If there’s one word that every HR practitioner (and every employment attorney for that matter) would spend good money to have embroidered on a custom-made throw pillow to keep in their office it would be “document.” Good grief how we love to talk about documentation.
- Having a coaching session with Bob about his slovenly attire? Document.
- Discussing Polly’s tendency towards tardiness every Monday morning? Document.
- Making it crystal clear to Sean that his continued use of the “f” word in customer meetings is not appropriate? Document.
But mere documentation and note-taking won’t do of course. Every HR Department on earth has created its own form to use for the documentation process and, depending upon the style of the HR leader and the culture of the company, they’ve devised catchy names like:
- Employee Counseling Form
- Coaching Conversation Form
- Corrective Action Report
- Corrective Action Notice ( a.k.a. “CAN” )
- Employee Warning Notice
- Memorandum to Employee File
- Record of Counseling
- Employee Discipline Form
- Progressive Discipline Form
Lots and lots of euphemisms devised by HR teams for a form that signifies “you’ve done something we don’t like so we’re going to write it on a piece of paper and put it in your permanent file!!”
And then, of course, there are increasing levels of severity for various infractions so the CAN may have checkboxes to distinguish whether this piece of paper being generated is a:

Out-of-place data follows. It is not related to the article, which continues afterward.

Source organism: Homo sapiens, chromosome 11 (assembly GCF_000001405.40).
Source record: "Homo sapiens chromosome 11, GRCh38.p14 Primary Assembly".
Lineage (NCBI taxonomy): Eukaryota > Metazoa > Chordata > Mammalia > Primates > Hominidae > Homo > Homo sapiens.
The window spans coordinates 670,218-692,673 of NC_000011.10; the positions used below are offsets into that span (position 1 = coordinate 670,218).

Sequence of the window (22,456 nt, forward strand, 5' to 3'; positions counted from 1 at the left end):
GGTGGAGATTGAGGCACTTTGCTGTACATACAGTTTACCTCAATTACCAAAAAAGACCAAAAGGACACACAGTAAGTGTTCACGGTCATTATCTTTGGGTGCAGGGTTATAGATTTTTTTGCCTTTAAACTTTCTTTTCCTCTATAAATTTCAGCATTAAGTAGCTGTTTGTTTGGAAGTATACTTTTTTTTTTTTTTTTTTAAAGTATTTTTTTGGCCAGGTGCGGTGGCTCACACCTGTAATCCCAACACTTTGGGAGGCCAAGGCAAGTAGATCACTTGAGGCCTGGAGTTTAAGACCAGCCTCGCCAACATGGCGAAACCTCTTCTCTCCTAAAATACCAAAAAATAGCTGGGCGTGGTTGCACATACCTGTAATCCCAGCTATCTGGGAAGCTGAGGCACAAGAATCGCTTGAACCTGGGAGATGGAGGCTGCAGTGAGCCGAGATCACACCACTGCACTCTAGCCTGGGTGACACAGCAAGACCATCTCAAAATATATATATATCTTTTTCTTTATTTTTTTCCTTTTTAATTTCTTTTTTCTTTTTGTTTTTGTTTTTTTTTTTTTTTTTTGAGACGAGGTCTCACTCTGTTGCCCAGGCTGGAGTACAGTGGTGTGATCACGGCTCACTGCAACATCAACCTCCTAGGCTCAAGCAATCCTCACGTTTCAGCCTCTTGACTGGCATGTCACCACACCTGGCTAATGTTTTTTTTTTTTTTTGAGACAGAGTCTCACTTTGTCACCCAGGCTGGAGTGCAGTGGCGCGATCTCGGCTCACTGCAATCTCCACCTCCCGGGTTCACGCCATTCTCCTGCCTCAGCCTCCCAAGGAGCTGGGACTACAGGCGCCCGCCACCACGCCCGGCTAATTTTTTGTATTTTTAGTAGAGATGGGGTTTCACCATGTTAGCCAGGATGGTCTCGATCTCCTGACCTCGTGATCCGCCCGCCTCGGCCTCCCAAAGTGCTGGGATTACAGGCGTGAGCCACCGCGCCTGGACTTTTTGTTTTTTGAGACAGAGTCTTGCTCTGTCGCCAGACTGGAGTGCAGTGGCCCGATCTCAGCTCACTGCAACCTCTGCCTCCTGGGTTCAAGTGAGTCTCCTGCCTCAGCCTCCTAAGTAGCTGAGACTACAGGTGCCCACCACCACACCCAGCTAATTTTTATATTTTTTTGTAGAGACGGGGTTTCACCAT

- Verbal Warning
- Verbal Written Warning
- Written Warning
- Final Written Warning
- Last and Final Written Warning
Having been duly instructed by their HR partners, supervisors and managers churn these forms out at a furious pace. “Uh oh; Susie didn’t hit the requisite number of minutes on the phone today in her call center position. I better ‘write her up!’ (note: if there is one phrase that sets my teeth on edge it’s “write him/her up.”)
In some organizations it is a cyclonic whirling maelstrom of paper as managers compete with each other to win the organizational Gold Medal for number of pieces of documentation generated. File folders overflow. Spreadsheets are overloaded.
If you work in HR though you can make a bit of a game out of it AND toss around some numbers that will delight and impress. I give you an easy equation that will tell you a lot about the management culture/state of affairs at your organization:
Management Culture Number
total number of discipline notices (divided by) total number of employees = MCN
Let’s toss a few examples out, shall we? (Remember that CAN = Corrective Action Notice; I have to use that one because it is just too precious):
- Company with 150 employees; 10 CANs = 0.067 MCN
- Company with 1,000 employees; 200 CANs = 0.2 MCN
- Company with 5,000 employees; 4,762 CANs = 0.95 MCN
Note: this doesn’t mean, in the last example, that 95% of the employees received some sort of documented discipline; it might be that 40% of employees had multiple instances of documentation.
You can easily run this number over any period of time; per week, month, quarter, or year. It’s a number that can tell you any manner of things:
- Perhaps you’ve just instituted a policy outlining some type of new behavioral expectation and either employees don’t understand it or managers have not communicated the expectations clearly
- You may have production or performance measures that are either unrealistic or easy to manipulate. Think about this in the context of a call-center (calls-per-hour) or a warehouse (pick-and-pack and throughput) where employees either have difficult targets to hit or, conversely, targets they can manipulate so that when production slacks it’s noticeable and leads to documentation.
Sometimes though an overabundance of documentation means that leaders are managing by pen and paper as opposed to managing by conversation.
Yup; that management culture number can explain a lot of things.